How (and Why) to Disinherit a Child or Grandchild

Completely disinheriting a child or grandchild should be reserved for extreme circumstances.  And, if those circumstances exist in your family, it’s critical to ensure that you’ve taken the proper planning steps so that you are not leaving your loved one’s with a guaranteed lawsuit or other conflict after you are gone. 

First, let’s get clear when it is a good idea to disinherit a child or grandchild, and when it is not. Disinheriting a child or grandchild simply because you do not agree with their lifestyle choice is usually not helpful.  I doubt it will change them, if that is your goal.  Moreover, the Creator has given us all freedom to choose how to live life, whether those choices are good or bad, we should imitate the Creator and give others this freedom.  I would allow His natural law of consequences to take effect.  Nevertheless, this does not mean that we have to approve of the lifestyle choice.

If the lifestyle choice you disagree with is something like a drug, alcohol or gambling addiction, which could be exacerbated by an inheritance, consider creating a trust that would allow your assets to be used for treatment programs, and that may even incentivize treatment. I can help you draft appropriate provisions into your trust to address a scenario like this.

If you are considering disinheriting a child or grandchild because you are concerned that they may not make good use of their inheritance, or could even possibly lose the inheritance to a future spouse or divorce, we can support in preparing a special trust that would allow you to leave the inheritance to your child or grandchild and keep it protected from future spouses or divorces, ensuring the inheritance stays in your family, no matter what.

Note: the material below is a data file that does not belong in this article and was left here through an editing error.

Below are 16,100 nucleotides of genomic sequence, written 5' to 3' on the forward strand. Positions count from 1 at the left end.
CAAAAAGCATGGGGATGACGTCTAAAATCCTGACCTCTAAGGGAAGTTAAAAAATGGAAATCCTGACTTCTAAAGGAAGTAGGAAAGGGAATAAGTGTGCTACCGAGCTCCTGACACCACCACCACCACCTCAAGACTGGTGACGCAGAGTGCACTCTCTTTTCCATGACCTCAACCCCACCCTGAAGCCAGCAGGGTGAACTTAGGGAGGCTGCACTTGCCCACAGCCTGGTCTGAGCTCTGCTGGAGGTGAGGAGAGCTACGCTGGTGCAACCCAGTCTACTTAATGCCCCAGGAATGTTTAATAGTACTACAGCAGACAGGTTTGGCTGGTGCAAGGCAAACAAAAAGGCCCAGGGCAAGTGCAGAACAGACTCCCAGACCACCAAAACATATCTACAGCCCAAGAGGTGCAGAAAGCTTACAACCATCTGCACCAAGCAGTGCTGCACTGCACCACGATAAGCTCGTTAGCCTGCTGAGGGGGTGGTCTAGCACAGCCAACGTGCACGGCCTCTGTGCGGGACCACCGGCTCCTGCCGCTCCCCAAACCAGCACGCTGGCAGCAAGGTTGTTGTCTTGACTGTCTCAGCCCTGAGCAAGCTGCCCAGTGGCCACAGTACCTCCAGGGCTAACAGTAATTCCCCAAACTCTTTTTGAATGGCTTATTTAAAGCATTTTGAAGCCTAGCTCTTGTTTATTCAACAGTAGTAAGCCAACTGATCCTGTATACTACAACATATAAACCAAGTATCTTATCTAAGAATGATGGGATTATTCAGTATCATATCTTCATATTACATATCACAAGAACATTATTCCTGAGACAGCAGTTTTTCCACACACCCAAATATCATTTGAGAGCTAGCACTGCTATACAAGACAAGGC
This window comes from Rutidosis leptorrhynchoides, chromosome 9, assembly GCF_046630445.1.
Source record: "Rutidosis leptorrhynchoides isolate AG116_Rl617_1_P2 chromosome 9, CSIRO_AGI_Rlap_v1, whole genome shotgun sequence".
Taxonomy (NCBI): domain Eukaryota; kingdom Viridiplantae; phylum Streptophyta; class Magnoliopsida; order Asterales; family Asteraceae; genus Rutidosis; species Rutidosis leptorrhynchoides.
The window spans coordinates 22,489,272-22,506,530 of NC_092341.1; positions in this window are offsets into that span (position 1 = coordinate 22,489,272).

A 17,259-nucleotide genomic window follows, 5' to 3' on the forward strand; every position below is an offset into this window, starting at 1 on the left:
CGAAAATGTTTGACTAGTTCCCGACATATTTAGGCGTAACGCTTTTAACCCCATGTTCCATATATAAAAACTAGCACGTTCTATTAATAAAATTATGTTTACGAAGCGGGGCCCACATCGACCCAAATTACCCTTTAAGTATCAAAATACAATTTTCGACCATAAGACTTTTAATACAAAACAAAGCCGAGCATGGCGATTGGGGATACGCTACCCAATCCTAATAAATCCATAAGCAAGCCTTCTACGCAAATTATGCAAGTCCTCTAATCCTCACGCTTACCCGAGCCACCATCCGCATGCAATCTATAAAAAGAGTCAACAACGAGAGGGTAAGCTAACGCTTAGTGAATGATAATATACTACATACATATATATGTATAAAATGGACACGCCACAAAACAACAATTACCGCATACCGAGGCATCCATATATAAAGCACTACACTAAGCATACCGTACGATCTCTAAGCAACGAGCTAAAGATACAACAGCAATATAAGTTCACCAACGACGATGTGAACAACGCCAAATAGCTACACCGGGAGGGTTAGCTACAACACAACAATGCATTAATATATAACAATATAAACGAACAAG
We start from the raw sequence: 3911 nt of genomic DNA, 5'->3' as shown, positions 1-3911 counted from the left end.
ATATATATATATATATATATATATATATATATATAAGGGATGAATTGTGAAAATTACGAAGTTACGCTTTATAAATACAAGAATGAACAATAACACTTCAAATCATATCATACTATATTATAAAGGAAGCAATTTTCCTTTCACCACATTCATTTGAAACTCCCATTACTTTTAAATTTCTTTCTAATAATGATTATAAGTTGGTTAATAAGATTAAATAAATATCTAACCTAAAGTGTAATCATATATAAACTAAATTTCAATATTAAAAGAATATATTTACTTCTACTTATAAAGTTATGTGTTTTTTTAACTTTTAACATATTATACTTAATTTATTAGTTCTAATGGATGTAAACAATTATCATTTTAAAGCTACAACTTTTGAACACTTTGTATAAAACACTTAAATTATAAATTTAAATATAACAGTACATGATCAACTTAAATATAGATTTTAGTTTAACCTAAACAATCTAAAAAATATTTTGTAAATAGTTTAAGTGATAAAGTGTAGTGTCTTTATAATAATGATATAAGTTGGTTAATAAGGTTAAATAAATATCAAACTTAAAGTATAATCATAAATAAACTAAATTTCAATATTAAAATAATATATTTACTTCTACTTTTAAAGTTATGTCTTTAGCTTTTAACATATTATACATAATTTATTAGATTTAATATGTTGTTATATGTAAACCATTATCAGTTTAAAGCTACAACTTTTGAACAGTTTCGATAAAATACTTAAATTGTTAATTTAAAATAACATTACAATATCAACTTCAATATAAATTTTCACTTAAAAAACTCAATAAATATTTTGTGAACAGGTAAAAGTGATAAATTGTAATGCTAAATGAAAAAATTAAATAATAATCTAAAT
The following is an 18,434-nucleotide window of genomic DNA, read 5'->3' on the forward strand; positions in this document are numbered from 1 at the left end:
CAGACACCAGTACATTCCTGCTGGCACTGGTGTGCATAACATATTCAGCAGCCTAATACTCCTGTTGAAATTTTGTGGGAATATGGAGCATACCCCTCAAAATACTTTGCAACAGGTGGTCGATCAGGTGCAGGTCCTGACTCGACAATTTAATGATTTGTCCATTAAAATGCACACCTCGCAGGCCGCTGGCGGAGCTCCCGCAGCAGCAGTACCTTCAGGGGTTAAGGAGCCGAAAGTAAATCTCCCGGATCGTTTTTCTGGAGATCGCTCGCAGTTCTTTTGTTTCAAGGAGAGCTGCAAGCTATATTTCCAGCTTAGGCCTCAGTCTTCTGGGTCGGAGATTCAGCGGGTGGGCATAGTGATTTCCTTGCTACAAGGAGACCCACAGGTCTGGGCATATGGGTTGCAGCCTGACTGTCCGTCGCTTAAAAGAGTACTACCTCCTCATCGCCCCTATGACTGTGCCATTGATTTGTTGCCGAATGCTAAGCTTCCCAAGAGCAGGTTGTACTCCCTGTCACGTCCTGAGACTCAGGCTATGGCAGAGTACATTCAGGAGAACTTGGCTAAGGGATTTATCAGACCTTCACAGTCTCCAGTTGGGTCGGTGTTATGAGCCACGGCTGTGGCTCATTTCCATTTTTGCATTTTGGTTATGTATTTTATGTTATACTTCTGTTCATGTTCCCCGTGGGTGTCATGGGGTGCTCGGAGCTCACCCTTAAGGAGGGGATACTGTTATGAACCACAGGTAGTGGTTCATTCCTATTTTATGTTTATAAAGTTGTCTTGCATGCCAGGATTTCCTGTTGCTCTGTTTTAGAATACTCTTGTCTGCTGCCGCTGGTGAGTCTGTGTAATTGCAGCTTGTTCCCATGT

If you are considering disinheriting a child or grandchild because they have special needs issues and you want to ensure they qualify for governmental benefits, contact us because we can create workarounds to ensure that your inheritance can be used for their support and they can qualify for governmental benefits.

Finally, if you truly do want to disinherit a child or grandchild, be sure to do it very carefully so as not to create unnecessary family conflict. Do not attempt to do this on your own.

Be sure to document your capacity and that you are making the choice to disinherit based on your own free will, so that the disinherited family member cannot challenge the disinheritance claiming incapacity or duress.

After you’ve made these difficult decisions, make sure you review your estate plan every 1-3 years to ensure your wishes still align with your legal documents. Families are dynamic, so you should refresh your estate plan at regular intervals or after significant changes in your family take place, such as births, deaths, or marriages.

This article is a service of Tom L. Culpepper, a Personal Family Lawyer®.  I don’t just draft documents, I ensure you make informed and empowered decisions about life and death, for yourself and the people you love.  That’s why I offer a Family Wealth Planning Session™ during which you will get more financially organized than you’ve ever been before, and make all the best choices for the people you love. Begin by calling our office today to schedule a Family Wealth Planning Session and mention this article to find out how to get this $750 session at no charge.

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